University of Cambridge > > Institute of Astronomy Seminars > The Eccentric Kozai Mechanism and its Application to Boyajian’s Star

The Eccentric Kozai Mechanism and its Application to Boyajian’s Star

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Planetary systems have been found to be a common occurrence across the galaxy and consist of both planets and/or discs of planetesimals. The orbits of planetesimals in such discs can be perturbed by the presence of nearby massive bodies such as a distant companion star. These companions, if sufficiently inclined and eccentric, can excite planetesimals to extremely high eccentricities: an effect known as the ‘Eccentric Kozai Mechanism’. These planetesimals can then pass very close to their host star, possibly producing observable transits. This is one explanation for the deep, aperiodic dips in the light curve of Boyajian’s star which has recently been confirmed to have a wide binary companion. I will present a Monte Carlo model of the Kepler field to investigate how often this mechanism would be expected to produce such a signature and hence how important distant stellar companions are to the evolution of planetary systems.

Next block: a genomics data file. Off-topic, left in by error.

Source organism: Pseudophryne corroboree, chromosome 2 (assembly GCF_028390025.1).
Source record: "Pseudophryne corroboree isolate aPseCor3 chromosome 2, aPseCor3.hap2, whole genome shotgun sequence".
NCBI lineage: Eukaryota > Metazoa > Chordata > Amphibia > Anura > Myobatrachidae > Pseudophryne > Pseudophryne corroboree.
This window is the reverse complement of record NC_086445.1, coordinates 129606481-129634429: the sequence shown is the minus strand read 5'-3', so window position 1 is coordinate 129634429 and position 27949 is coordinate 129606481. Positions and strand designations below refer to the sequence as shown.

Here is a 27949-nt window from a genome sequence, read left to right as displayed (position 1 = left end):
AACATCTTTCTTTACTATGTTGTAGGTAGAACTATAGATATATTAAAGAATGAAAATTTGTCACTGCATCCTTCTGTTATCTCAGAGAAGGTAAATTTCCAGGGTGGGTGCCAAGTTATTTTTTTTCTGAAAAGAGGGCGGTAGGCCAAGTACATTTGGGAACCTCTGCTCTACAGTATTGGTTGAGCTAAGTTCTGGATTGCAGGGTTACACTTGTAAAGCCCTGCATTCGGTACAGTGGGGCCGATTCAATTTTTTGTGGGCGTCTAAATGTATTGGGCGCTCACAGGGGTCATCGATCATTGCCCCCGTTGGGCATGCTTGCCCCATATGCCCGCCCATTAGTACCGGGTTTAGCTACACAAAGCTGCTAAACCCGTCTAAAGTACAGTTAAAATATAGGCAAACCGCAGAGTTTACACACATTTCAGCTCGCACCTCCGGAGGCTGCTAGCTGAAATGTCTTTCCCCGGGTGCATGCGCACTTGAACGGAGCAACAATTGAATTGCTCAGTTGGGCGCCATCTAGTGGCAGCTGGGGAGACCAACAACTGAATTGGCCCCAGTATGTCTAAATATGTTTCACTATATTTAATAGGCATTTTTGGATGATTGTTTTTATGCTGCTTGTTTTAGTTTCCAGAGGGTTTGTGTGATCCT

This talk is part of the Institute of Astronomy Seminars series.

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